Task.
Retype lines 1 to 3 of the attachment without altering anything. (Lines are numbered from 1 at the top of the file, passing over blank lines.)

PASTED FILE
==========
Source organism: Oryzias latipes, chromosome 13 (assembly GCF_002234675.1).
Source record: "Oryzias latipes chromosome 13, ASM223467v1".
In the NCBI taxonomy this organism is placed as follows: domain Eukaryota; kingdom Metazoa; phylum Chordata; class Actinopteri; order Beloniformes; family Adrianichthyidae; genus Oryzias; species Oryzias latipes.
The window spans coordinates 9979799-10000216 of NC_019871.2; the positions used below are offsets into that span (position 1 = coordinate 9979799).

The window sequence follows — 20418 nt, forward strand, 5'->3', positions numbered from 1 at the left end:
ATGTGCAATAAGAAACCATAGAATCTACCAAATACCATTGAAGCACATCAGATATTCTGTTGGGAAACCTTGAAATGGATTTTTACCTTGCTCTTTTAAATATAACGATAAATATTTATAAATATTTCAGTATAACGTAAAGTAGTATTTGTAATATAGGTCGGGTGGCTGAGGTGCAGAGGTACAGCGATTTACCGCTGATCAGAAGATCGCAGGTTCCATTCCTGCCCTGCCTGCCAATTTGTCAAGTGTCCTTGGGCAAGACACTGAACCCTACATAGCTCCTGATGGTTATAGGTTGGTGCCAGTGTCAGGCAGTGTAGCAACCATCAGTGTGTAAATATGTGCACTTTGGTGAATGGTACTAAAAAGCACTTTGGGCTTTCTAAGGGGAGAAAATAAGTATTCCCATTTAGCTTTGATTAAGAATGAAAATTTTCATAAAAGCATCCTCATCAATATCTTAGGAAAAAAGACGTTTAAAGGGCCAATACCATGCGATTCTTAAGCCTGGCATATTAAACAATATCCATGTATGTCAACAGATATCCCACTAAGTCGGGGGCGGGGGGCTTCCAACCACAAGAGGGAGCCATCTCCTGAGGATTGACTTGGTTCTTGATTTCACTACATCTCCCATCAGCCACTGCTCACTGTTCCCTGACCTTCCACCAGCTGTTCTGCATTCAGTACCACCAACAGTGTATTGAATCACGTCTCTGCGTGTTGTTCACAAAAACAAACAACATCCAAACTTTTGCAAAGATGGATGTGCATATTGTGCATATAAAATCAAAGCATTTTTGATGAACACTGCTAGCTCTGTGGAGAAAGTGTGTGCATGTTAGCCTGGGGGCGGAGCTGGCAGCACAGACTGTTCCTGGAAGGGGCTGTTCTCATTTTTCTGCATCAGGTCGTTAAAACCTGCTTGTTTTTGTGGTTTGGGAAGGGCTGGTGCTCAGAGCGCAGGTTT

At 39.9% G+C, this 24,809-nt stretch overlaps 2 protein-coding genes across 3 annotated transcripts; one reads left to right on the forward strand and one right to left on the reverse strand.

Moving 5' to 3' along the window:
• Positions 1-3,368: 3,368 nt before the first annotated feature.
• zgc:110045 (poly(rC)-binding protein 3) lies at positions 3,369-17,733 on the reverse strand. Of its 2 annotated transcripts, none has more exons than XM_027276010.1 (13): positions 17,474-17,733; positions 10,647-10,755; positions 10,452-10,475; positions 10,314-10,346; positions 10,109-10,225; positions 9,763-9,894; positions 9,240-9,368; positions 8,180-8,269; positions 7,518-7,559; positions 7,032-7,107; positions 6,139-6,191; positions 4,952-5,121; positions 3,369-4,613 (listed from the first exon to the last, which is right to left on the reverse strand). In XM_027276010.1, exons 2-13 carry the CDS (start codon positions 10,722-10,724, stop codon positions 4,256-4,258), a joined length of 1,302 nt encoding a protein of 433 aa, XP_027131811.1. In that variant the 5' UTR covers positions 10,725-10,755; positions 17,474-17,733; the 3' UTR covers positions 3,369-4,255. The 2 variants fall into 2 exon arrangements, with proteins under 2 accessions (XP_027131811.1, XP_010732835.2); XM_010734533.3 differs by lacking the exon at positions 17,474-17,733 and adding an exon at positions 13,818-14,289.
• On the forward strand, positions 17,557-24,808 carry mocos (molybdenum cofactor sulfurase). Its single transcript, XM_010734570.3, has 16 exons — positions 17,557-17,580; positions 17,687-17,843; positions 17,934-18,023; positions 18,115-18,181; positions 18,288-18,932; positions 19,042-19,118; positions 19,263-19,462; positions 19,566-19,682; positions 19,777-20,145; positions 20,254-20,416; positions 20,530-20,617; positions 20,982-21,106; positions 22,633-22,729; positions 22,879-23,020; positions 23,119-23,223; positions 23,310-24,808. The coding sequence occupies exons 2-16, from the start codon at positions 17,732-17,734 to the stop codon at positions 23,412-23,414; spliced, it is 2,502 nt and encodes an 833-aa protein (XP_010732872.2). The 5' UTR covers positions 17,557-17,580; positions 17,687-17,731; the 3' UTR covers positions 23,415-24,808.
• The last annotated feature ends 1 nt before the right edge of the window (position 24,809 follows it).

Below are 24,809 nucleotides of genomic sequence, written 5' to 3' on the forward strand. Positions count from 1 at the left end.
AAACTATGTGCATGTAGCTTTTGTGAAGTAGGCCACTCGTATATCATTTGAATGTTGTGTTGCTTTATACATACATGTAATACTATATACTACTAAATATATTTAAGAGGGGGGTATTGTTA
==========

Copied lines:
Source organism: Oryzias latipes, chromosome 13 (assembly GCF_002234675.1).
Source record: "Oryzias latipes chromosome 13, ASM223467v1".
In the NCBI taxonomy this organism is placed as follows: domain Eukaryota; kingdom Metazoa; phylum Chordata; class Actinopteri; order Beloniformes; family Adrianichthyidae; genus Oryzias; species Oryzias latipes.